Jared Diamond, author of the Pulitzer Prize-winning Guns, Germs and Steel: The Fate of Human Societies will deliver the 2006 Distinguished Lecture at Case Western Reserve University. Diamond will speak about his most recent book, Collapse: How Societies Choose to Fail or Succeed Wednesday, March 1, 2006 beginning at 5 p.m. in Severance Hall, 11001 Euclid Avenue, Cleveland. The lecture is free and open to the public.
"It is a pleasure to welcome Professor Diamond to the Case campus as our 2006 Distinguished Lecturer," said Case President Edward M. Hundert, M.D. "His brilliant and thought-provoking books have received great critical and popular acclaim. The Case community eagerly anticipates his talk."
Diamond is also the author of The Third Chimpanzee, which won The Los Angeles Times Book award for the best science book of 1992 and Britain's 1992 Rhone-Poulenc Science Book Prize; and Why is Sex Fun? He says of his work, "I've set myself the modest task of trying to explain the broad pattern of human history, on all the continents, for the last 13,000 years. Why did history take such different evolutionary courses for peoples of different continents? This problem has fascinated me for a long time, but it's now ripe for a new synthesis because of recent advances in many fields seemingly remote from history, including molecular biology, plant and animal genetics and biogeography, archaeology, and linguistics."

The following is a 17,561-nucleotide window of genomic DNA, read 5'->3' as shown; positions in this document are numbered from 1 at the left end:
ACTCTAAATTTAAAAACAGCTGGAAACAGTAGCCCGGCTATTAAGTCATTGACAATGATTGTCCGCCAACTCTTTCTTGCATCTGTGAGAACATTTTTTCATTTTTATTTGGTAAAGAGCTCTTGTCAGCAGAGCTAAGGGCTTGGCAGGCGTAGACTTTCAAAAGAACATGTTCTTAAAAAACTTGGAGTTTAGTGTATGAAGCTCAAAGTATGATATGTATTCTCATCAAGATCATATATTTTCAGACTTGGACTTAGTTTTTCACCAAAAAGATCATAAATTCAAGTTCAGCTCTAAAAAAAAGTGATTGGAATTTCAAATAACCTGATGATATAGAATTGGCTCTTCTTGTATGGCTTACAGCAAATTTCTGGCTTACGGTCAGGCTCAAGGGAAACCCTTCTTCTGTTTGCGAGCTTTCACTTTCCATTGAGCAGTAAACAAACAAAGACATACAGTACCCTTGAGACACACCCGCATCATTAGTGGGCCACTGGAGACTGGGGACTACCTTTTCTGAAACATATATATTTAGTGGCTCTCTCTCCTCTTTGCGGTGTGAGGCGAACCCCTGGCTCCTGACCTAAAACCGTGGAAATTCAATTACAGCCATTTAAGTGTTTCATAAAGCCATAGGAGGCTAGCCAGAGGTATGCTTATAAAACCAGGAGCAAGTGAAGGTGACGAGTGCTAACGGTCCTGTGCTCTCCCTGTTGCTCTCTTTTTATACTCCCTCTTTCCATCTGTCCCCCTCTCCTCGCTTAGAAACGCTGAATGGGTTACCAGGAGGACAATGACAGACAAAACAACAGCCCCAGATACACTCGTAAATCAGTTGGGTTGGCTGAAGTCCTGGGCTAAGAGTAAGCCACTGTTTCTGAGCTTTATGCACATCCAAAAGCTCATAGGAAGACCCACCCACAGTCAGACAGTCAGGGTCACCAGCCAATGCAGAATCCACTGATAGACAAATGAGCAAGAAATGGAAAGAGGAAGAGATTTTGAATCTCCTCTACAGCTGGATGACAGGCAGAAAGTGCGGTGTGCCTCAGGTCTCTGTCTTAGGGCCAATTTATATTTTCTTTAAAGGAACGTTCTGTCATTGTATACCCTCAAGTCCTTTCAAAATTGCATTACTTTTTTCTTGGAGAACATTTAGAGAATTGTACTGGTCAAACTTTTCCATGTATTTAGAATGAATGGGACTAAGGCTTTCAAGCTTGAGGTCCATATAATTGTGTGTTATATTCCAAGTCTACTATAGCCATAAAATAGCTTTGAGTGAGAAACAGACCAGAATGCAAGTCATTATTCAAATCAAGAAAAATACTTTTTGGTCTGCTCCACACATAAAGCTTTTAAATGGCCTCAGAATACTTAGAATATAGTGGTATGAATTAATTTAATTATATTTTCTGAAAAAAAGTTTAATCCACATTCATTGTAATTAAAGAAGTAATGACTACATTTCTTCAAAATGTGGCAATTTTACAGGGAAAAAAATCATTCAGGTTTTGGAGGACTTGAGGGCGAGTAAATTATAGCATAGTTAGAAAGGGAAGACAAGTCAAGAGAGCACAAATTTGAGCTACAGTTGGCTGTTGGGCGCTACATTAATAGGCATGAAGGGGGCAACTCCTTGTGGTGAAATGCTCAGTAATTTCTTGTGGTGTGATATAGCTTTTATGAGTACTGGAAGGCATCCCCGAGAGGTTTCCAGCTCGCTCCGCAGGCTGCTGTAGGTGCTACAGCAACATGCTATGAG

In addition to being a renowned author, Diamond is a professor of geography and physiology at the University of California, Los Angeles. He has received a MacArthur Foundation Fellowship as well as research prizes from the American Physiological Society and the National Geographic Society.
Diamond holds a B.A. from Harvard and a Ph.D. from Cambridge University. Diamond has been elected a member of the National Academy of Sciences, the American Academy of Arts and Sciences, and the American Philosophical Society. He is a founding member of the board of the Society of Conservation Biology; and a member of the Board of Directors of World Wildlife Fund/USA.
Case inaugurated the Distinguished Lecture series in 2005 with a talk by the noted Harvard University psychologist and cognition expert Steven Pinker.
To register to attend the 2006 Distinguished Lecture please go to: http://www.case.edu/events/dls/.
For more information call: (216) 368-3836.
Case Western Reserve University is committed to the free exchange of ideas, reasoned debate and intellectual dialogue. Speakers and scholars with a diversity of opinions and perspectives are invited to the campus to provide the community with important points of view, some of which may be deemed controversial. The views and opinions of those invited to speak on the campus do not necessarily reflect the views of the university administration or any other segment of the university community.